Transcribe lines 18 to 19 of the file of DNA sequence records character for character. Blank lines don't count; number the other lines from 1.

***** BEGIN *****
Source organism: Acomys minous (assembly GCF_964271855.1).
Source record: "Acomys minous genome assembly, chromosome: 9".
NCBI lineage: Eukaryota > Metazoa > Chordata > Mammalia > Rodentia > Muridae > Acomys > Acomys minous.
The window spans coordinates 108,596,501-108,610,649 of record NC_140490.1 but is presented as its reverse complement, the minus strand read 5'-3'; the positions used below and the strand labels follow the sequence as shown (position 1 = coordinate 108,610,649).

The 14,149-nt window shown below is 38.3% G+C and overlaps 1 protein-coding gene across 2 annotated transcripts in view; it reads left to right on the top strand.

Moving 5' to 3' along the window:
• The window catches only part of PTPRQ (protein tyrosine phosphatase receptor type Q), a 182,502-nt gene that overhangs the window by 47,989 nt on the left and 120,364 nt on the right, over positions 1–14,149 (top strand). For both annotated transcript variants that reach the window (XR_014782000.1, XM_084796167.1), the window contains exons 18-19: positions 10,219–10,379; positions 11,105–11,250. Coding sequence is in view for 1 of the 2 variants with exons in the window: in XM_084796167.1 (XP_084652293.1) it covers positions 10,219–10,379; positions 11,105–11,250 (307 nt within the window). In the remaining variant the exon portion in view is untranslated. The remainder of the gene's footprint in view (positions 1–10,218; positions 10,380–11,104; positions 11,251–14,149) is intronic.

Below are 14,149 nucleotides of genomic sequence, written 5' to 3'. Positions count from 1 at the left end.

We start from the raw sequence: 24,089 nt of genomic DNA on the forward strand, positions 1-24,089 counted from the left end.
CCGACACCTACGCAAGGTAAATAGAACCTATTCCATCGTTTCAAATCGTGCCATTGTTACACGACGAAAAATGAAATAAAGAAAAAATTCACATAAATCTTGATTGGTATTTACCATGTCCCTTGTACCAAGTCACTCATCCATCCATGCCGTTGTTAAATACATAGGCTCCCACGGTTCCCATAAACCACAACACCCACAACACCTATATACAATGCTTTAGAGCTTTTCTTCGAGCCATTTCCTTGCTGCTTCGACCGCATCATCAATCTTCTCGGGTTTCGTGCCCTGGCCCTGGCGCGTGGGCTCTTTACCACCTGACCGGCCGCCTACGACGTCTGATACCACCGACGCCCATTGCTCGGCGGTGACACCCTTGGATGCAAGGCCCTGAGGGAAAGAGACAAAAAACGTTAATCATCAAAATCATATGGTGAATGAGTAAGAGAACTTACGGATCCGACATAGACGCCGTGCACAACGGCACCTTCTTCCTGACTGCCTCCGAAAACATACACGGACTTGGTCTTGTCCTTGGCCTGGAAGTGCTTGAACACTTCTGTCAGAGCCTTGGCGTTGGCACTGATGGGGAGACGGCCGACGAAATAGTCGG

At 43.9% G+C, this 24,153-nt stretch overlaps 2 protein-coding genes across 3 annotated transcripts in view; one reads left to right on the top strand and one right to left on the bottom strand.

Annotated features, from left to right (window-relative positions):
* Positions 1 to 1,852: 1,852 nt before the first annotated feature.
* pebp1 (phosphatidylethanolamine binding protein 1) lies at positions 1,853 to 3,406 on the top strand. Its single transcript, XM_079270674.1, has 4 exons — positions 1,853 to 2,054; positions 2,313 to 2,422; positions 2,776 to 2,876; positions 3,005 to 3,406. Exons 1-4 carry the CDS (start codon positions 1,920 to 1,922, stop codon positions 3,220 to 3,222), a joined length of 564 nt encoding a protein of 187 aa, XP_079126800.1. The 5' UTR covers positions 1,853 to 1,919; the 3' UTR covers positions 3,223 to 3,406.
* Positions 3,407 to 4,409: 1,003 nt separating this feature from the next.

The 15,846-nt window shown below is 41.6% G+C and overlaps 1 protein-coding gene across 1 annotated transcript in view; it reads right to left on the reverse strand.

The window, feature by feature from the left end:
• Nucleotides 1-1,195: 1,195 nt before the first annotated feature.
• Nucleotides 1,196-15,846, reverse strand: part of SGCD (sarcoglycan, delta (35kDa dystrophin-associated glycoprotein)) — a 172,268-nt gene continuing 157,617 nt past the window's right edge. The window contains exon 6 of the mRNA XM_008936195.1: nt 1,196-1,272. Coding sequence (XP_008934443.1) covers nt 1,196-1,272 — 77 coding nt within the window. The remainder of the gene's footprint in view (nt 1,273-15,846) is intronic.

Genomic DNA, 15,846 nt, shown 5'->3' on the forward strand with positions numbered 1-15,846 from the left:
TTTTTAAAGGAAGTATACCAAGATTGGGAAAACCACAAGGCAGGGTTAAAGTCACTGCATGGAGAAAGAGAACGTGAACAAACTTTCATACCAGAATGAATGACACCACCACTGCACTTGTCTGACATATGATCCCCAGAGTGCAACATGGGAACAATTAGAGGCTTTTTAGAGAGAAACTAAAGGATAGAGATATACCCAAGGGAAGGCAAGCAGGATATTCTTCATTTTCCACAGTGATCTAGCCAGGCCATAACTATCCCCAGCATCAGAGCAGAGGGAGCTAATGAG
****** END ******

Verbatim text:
• Nucleotides 1-1,195: 1,195 nt before the first annotated feature.
• Nucleotides 1,196-15,846, reverse strand: part of SGCD (sarcoglycan, delta (35kDa dystrophin-associated glycoprotein)) — a 172,268-nt gene continuing 157,617 nt past the window's right edge. The window contains exon 6 of the mRNA XM_008936195.1: nt 1,196-1,272. Coding sequence (XP_008934443.1) covers nt 1,196-1,272 — 77 coding nt within the window. The remainder of the gene's footprint in view (nt 1,273-15,846) is intronic.